By Byron Mutingwende
Norton-based Jedidiahh Trust is positively impacting society by rehabilitating and re-integrating inmates into the community.
Speaking to Spiked Online Media in Norton, Lovemore Chikwanda the founder and Executive Director of Jedidiah Trust said his organisation came up with this initiative after realising the plight of the incarcerated.
“As Jedidiah Trust, our focus is on providing education, psycho-social support, start up for those released from prison and lobbying and advocacy for better policies.
“In doing so, we work with various stakeholders who are willing to partner with us to bring hope to the inmates whose hope would have been dashed through incarceration. In addition to this, we conscientise the society on remembering their own who would have been incarcerated. We have realised that there is massive stigma and discrimination against the incarcerated. Many a times, families turn their backs on these people. Society shuns them when they are released. More often than not, they are labelled,” Mr. Chikwanda said.
He lamented the fact that it appears that the law seems not to give them a second chance. This exacerbates the plight of such people.
The organisation has partnered Mrs. Getrude Mandizvidza, a philanthropist from Norton who has positively impacted many lives in the small town of Norton.
“At the Chikurubi Female Prison for example, there are many incarcerated women who are staying there with their children. These children are literally serving the prison terms with their mothers despite the fact that they are innocent.
“While in prison, these children literally miss out on good things that life offers. It means their rights are trampled upon. They are deprived of the rights to education, proper shelter, clothing, balanced diet, family set up love and food. From a sociological perspective, these children lack socialisation with their peers. Our plea to policymakers and society at large is to look into the welfare of these children and craft policies for rehabilitating such children at the time that their mothers will be serving prison sentences,” Mrs. Mandizvidza said.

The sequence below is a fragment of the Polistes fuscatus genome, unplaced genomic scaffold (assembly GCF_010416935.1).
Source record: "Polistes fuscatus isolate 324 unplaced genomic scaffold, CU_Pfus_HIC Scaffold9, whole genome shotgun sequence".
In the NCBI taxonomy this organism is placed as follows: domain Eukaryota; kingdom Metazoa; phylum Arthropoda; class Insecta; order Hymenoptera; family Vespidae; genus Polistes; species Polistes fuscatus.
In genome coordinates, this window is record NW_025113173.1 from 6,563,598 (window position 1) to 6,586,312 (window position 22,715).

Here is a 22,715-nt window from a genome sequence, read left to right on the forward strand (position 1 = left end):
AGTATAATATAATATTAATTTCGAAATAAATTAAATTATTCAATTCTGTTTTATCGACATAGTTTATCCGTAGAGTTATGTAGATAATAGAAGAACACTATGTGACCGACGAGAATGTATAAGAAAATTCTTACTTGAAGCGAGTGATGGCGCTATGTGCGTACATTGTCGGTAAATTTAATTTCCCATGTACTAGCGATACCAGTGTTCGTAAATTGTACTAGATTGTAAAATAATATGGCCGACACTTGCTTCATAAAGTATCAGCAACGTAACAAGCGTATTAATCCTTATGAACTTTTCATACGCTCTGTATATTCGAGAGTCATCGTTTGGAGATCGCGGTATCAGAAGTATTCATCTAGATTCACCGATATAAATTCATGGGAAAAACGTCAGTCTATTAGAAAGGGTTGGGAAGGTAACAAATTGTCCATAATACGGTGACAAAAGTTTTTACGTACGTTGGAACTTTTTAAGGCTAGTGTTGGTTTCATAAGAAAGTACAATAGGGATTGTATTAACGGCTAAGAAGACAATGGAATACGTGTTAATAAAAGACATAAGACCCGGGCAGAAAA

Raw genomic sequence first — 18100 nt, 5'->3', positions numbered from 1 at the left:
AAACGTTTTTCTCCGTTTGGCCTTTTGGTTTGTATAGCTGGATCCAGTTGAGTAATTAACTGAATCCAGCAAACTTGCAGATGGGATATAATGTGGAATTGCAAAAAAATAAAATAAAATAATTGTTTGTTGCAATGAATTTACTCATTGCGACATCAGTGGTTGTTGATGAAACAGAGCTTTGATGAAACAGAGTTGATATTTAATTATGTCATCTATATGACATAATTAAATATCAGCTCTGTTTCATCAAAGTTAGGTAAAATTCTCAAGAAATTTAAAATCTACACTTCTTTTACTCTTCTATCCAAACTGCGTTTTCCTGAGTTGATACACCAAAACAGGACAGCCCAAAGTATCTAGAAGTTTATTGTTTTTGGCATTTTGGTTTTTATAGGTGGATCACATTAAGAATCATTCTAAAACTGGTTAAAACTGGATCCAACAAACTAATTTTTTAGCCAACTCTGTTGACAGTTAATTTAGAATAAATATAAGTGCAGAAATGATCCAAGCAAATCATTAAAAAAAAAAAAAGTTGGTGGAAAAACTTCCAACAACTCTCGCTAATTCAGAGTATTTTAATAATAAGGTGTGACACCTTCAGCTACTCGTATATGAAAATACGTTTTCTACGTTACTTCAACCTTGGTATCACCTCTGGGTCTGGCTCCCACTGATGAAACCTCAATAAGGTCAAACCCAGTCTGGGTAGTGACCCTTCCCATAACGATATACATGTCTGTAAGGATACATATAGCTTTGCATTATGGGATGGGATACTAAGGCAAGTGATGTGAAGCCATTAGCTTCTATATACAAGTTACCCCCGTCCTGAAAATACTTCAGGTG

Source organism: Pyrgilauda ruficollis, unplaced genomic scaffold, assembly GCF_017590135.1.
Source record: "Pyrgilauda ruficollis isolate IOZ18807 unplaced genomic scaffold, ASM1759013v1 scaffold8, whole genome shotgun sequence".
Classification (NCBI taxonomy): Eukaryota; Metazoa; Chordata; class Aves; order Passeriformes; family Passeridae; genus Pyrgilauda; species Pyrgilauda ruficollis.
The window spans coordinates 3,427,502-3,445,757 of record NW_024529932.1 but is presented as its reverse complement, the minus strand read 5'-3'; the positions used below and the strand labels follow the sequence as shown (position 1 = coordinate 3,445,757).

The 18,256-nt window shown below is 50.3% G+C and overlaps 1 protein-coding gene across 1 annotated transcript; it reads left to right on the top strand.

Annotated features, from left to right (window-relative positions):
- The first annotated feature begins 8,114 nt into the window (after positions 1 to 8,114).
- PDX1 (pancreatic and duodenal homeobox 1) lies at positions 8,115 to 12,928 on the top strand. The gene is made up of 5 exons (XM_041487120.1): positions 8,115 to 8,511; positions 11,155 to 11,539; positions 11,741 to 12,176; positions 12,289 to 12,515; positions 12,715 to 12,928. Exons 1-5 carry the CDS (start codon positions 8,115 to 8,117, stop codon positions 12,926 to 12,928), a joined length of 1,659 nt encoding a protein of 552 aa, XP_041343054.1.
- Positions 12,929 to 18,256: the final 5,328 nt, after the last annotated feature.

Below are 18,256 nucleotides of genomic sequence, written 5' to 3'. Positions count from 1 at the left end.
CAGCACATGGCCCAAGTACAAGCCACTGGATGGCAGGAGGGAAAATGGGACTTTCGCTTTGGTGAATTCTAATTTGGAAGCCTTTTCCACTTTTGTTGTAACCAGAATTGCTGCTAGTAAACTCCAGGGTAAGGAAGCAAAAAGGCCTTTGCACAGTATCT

She added that there was need to even consider scouting for foster parents or building children’s homes that specifically cater for these groups of children. Mrs. Mandizvidza appealed to the Registrar General’s Office to avail such children with important documents like birth certificates.
A recent visit by Spiked Online Media to Chikurubi Female Prison established that most of these children have no access to proper medicine. Due to the prevailing economic hardships, these children have no access to milk formulas especially those not allowed to breast-feed due to health problems of their mothers. They lack basic necessities like diapers, warm clothing and blankets.
This development is putting a strain on the already overburdened Zimbabwe Prisons and Correctional Services, which is doing the best it can according to their meagre provisions. This kind of set up hinders child development.
Jedidiah Trust appealed to individuals, the donor community and development partners to partner it in helping these children and those incarcerated.
In pursuit of helping these children, Mrs. Mandizvidza bought clothes for the children, kindergarten books and some groceries that she intends to hand over to the authorities at Chikurubi Female Prison. She appealed to well wishers to follow suit.